I do not know how many times since 1210 there have been interruptions in the village celebration of Christmas. Few, I would imagine. The present church was built on or near a previous one, and not completed till 1230. There are records a former Lord of the Manor collected and placed in a filing cabinet, where they have remained undisturbed for a decade. Perhaps under Cromwell there were times of muted observances, but since the estate remained in the old faith, it was both suspect and somewhat independent, and probably carried on regardless.
Our Christmas rituals have evolved over the centuries, as has the wider notion of Christmas itself. More severe congregants maintain that the only day the scriptures enjoin us to observe is the Sabbath. All the claimed holy days are mere appurtenances. Others, on sounder ground, point out that Easter has a prior call on our attention. Christmas was just a land-grab to rope in some pagans, by sanitizing their mid-winter revels.
The ceremony of carols was cancelled this year. Exhalations are dangerous, and the congregation is elderly. Another plan, to gather at nightfall round the Manor at a distance from each to hear carols over a loudspeaker, was cancelled a few days ago. The law permits a Christmas ceremony in the church, but no singing. So, Christmas day will be observed. Somehow, this does not pull out the organ stops. As befits mutants, it will be a muted observation, not a gathering of souls in joyous celebration. Yet the purpose of this restraint is Christian, to shelter the aged from a passing storm, in the hope of future and more glorious Christmases to come. Christmas Future is the prize.
The ghosts of Christmas Past must be our solace. Worse things happen at sea. Worse by far the plagues of old, reducing Europeans by a third, and leaving the dying without comfort, the dead unburied. The Spanish flu of 1919 also far, far worse. This present travail is trivial: seclusion with plenitude, though in the poverty of isolation.
Village Christmases over the last four decades take on a special meaning, though at the time they seemed like nothing special, merely an unrepresentatively large congregation, and no space in the sodden field car park, and mumbled mutterings about the odd hard-to-sing new carol. The golden memories are the faces and voices of villagers, their readings and singing, the hesitant children giving their first performances, the elderly summoning their forces in honour of the congregation, and giving their best in memory of their youth.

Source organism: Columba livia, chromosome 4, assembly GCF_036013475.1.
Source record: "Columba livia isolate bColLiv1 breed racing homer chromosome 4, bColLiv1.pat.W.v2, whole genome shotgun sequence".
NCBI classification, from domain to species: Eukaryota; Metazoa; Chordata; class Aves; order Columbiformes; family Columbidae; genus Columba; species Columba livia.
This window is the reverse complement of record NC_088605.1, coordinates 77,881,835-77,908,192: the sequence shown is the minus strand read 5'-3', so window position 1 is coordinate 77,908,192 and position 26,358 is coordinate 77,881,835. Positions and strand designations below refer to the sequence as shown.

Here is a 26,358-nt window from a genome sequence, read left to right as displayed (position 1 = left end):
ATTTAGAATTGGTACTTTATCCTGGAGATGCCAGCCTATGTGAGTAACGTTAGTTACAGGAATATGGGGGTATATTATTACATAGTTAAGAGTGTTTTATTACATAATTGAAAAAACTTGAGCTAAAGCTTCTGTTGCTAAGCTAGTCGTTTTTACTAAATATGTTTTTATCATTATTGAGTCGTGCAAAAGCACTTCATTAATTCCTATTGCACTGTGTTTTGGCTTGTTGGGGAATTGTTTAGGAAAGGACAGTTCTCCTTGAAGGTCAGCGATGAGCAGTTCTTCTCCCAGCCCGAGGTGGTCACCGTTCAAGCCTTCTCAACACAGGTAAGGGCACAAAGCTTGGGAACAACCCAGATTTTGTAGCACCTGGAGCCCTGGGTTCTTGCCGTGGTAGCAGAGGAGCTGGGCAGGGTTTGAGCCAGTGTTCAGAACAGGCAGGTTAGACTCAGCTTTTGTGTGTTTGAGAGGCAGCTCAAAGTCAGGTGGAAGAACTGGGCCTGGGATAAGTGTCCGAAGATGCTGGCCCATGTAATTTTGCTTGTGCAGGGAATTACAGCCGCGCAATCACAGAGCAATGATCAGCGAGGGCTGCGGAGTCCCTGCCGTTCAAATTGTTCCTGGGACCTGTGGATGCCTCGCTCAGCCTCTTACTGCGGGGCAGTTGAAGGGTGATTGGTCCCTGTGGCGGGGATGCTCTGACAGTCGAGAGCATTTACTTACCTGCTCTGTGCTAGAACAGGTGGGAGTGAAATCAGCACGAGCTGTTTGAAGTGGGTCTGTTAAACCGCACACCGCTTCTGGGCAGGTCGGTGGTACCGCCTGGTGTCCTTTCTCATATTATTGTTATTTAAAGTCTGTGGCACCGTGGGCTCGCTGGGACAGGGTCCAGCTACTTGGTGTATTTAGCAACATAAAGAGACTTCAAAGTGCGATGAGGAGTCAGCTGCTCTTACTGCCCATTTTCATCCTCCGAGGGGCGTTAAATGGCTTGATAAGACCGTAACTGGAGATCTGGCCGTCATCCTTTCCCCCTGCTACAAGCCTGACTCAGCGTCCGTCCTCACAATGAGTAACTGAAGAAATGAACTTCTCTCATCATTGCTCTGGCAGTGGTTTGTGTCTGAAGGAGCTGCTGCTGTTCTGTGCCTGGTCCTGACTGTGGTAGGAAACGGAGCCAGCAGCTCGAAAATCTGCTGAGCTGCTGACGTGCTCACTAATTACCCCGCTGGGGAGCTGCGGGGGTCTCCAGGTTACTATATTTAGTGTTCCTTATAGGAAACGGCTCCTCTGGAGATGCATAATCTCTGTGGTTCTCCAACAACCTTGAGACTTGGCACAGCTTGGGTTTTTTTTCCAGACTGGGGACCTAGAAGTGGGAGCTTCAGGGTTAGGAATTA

Christmas is the real metronome, the measure of who can still stand and repeat verities, the truest communion being the mince pies and mulled wine after the official utterances, the partial burying of hatchets, the census of which we had heard so much in the service now made real by the informal census of those present, their tweeds, bright ties, dresses, winter coats, cars, growing children and frail parents, and the feeling of something accomplished, the year survived and recorded, a ritual completed, now falling somewhere out of sight as softly as snow into history.
Merry Christmas, doc, and thank you for your annual Christmas card – always a great pleasure to read.
As I type my wife has just walked in with a good harvest of ivy and well-berry’d holly from the garden. We’ve left decorating late this year because we won’t be joined by the younger generations. Next year, eh?
😀 Same to you.
Merry Christmas to all.
Merry Christmas and a greatly improved New Year to one and all!
Always look forward to your report on your Christmas congregation. As usual, I was not disappointed.
Thanks and a Merry Christmas and a Happy New Year.
Merry Christmas. I look forward to your annual Christmas report. It reminds me to be grateful for the modern technology that allows me to receive it here on the Gulf Coast of Texas, all the way from England. Thank you.
On a light-hearted note here’s another of my tenuous connections to famous people. Yesterday my wife remarked that at school she was taught English by the mother of Professor Chris Whitty.
That’s a closer connection than my connection to the great jazz cornetist Bix Beiderbecke, who was a fan of Holst, who taught my wife’s aunt to play the piano.
I needed a “bloods” for testing. I didn’t want to visit the hospital so I phoned my GP’s practice. They didn’t want to do it and said I should use the drive-in service in a park-and-ride carpark. “You don’t even need to get out of your car”.
So yesterday off we went. The phlebotomist was excellent, the procedure swift and smooth. Unfortunately we’d had to queue for two and a half hours to see her.
There was one consolation for this absurd wait: entertainment had been laid on. Some kind soul had put out handfuls of food on the verge and six squirrels in a row were happily nibbling. As entertainment goes it was rather limited but better than much of the BBC’s output.
Happy New Year, doc.
Sorry to hear of this incredible delay in seeing you. Despite all that, I hope you can have a very Happy New Year.